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Modern Medicine and Biomedical Sciences

Minor Subject 114 in Part II Biological and Biomedical Sciences (BBS)

Part II students' guide: BBS options

Paper manager: Nick Hopwood (Michaelmas & Easter Terms), Mary Brazelton (Lent Term)

Michaelmas Term
Science in the Making of Modern Medicine
Nick Hopwood (5), Salim Al-Gailani (3)
Mon 12noon (weeks 1–4)
Tue 2pm (weeks 1–4)
Science and Medicine since World War I
Nick Hopwood (4)
Mon 12noon (weeks 5–8)
Reproductive Technologies
Nick Hopwood (4)
Tue 2pm (weeks 5–8)
Lent Term
Science and Medicine since World War I (continued)
Mary Brazelton (2), Helen Curry (2)
Mon 12noon (weeks 1–4)
Medicine, Race and Ethnicity
Staffan Müller-Wille (4)
Tue 2pm (weeks 1–4)

Born in hospitals, vaccinated, X-rayed, using contraceptives, receiving transplants – medicine today sets the parameters of our lives. The paper explores how this came to be by analysing how, and with what consequences, a scientific medicine was made with the modern world. It surveys the creation through the long 19th century of new medical institutions, professionals and practices and explores the 20th-century transformation of medicine into a major object of economic, political and ethical concern.

Aims and learning outcomes

  • to acquaint students with fundamental issues in historical writing on medicine and allied sciences since 1750;
  • to provide students with an understanding of the principal changes that created the medical and biomedical institutions, professionals and practices of the modern world;
  • to introduce students to the processes through which medicine was transformed into a major object of economic, political and ethical concern; and
  • to encourage students to explore major themes in the historical relations between the sciences and modern medicine.


Science in the Making of Modern Medicine
Nick Hopwood, Salim Al-Gailani (8 lectures, Michaelmas Term)

This course outlines the roles of the sciences in the making of modern medicine from the French Revolution to World War I. We explore the creation in the long 19th century of new institutions, especially hospitals and laboratories, and of new ways of understanding and treating disease. We investigate how relations between doctors, individual patients and general publics changed, and explore the role of medicine in managing the health of populations. We discuss how a medicine made largely in western Europe was exported around the world.

Science and Medicine since World War I
Nick Hopwood, Mary Brazelton, Helen Curry (8 lectures, Michaelmas & Lent Term)

Though our medicine had in its essential features been made by World War I, only in the 20th century did it become a major economic and political concern, and a profession with far-reaching authority in the management and even definition of human life. Highlighting the turning points of World War II and the crisis of the 1970s, this course explores the roles of science in medicine and of medicine in science. We cover the invention of medical research and the 'biomedical complex', insulin and penicillin, global health and post-colonial medicine, as well as critiques of medical science.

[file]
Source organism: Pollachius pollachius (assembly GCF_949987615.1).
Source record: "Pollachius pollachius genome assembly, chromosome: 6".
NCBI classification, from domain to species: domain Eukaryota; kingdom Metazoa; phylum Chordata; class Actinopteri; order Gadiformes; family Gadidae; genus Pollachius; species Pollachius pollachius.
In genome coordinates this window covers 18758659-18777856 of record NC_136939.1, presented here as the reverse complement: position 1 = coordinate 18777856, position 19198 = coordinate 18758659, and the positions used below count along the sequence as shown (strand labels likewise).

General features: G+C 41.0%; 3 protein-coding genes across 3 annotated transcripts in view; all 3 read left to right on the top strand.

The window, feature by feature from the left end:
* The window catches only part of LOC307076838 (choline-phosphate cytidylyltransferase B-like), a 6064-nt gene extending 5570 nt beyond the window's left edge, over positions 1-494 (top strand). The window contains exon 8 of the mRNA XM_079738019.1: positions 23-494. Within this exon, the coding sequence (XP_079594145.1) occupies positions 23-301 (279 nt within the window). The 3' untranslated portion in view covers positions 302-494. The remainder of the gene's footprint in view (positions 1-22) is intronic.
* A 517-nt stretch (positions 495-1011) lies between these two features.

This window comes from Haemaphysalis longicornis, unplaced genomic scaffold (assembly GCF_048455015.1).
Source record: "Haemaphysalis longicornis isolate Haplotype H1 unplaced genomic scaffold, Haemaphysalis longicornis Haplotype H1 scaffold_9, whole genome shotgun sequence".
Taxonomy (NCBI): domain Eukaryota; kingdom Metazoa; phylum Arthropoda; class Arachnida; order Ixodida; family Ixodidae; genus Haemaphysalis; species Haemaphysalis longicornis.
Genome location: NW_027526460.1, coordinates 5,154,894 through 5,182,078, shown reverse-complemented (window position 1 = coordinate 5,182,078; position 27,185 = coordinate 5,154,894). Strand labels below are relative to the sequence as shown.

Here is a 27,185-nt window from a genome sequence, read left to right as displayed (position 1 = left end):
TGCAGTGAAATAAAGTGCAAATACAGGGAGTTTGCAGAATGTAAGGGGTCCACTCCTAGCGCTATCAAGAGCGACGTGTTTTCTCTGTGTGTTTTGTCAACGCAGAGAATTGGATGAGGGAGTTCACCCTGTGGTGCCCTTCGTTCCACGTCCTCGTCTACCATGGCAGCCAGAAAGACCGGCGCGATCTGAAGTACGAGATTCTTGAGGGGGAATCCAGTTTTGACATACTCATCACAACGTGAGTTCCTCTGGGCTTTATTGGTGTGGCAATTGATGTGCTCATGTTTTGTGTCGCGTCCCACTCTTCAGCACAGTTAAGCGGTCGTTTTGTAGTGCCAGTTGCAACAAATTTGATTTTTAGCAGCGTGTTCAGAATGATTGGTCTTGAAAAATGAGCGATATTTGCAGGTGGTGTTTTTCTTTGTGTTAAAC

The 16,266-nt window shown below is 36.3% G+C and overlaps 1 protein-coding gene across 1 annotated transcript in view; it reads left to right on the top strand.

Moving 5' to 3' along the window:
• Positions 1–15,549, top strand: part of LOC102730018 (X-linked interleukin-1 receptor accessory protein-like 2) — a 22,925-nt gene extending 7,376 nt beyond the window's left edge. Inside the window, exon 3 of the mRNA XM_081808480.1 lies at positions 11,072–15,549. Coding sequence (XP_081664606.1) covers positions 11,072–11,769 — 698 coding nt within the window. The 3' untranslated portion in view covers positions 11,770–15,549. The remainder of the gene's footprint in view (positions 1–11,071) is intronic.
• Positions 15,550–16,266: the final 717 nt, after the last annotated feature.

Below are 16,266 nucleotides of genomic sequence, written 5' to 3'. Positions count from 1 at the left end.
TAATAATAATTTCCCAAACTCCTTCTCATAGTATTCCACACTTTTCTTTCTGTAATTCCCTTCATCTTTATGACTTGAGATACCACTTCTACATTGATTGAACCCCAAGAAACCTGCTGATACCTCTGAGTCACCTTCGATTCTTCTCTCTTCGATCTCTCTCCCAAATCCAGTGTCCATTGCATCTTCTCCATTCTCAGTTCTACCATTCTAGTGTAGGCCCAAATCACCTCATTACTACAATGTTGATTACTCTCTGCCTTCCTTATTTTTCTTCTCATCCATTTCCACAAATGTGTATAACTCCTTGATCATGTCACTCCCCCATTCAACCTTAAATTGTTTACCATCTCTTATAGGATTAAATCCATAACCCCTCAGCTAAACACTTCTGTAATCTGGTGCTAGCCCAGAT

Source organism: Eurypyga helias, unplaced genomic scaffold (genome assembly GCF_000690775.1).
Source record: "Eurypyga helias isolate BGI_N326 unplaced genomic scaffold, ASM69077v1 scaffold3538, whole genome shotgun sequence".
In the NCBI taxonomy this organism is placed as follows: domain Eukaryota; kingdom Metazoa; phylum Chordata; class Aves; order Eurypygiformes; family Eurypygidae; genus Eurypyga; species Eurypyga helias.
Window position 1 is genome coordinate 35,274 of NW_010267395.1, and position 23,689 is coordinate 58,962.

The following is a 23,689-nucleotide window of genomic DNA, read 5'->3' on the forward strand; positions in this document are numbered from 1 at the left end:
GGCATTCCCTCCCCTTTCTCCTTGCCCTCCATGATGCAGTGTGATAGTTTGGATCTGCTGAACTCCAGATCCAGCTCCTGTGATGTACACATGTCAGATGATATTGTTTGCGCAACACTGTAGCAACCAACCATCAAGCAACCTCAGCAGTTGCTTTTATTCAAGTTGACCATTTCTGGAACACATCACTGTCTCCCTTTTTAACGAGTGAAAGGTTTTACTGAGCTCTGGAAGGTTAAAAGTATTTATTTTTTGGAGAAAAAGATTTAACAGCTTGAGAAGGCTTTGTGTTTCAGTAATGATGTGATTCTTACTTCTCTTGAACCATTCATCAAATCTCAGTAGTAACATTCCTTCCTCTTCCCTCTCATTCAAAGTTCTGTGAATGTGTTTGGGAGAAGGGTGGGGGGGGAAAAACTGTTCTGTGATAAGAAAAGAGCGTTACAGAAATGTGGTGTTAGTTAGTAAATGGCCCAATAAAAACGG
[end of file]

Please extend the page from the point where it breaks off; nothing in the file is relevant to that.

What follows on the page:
Reproductive Technologies
Nick Hopwood (4 lectures, Michaelmas Term)

Since around 1970, 'in vitro fertilization', 'surrogate motherhood' and 'cloning' have made news and become household words. This course goes behind the headlines to take a longer and broader view of reproductive technologies. Drawing on research in history, sociology and anthropology of science, medicine and technology, and in gender studies, it analyses the making of modern reproduction.

Medicine, Race and Ethnicity
Staffan Müller-Wille (4 lectures, Lent Term)

This course investigates scientific and medical constructions of race and ethnicity from the late 18th to the 20th centuries. Lectures and readings will address the development of racial categories and their implications for biomedical research and therapies and the role of race in medicine under conditions of slavery, colonialism and bureaucratic control of populations. We will discuss the lasting social and political implications of these historical processes, and why race continues to be a contested category in more recent biomedical research.

Preliminary reading

  • Bernard, Claude, An Introduction to the Study of Experimental Medicine (1865 and later edns)
  • Bynum, W.F., Science and the Practice of Medicine in the 19th Century (Cambridge: Cambridge University Press, 1994)
  • Comfort, Nathaniel, The Science of Human Perfection (New Haven: Yale University Press, 2012)
  • * Epstein, Steven, Impure Science (Berkeley: University of California Press, 1996)
  • Fleck, Ludwik, Genesis and Development of a Scientific Fact (Chicago: University of Chicago Press, 1979)
  • Henig, Robin Marantz, Pandora's Baby (Boston: Houghton Mifflin, 2004)
  • * Lawrence, Christopher, Medicine in the Making of Modern Britain (London: Routledge, 1994)
  • * Oudshoorn, Nelly, Beyond the Natural Body: An Archeology of Sex Hormones (London: Routledge, 1994)
  • Packard, Randall M., A History of Global Health (Baltimore: Johns Hopkins University Press, 2016)
  • Parthasarathy, Shobita, Patent Politics: Life Forms, Markets, and the Public Interest in the United States and Europe (Chicago: University of Chicago Press, 2017)
  • Richardson, Ruth, Death, Dissection and the Destitute (London: Routledge: 1987 and later edns)
  • Schiebinger, Londa, Secret Cures of Slaves (Stanford: Stanford University Press, 2017)
  • * Skloot, Rebecca, The Immortal Life of Henrietta Lacks (New York: Crown, 2010)

Resources for Modern Medicine and Biomedical Sciences on Moodle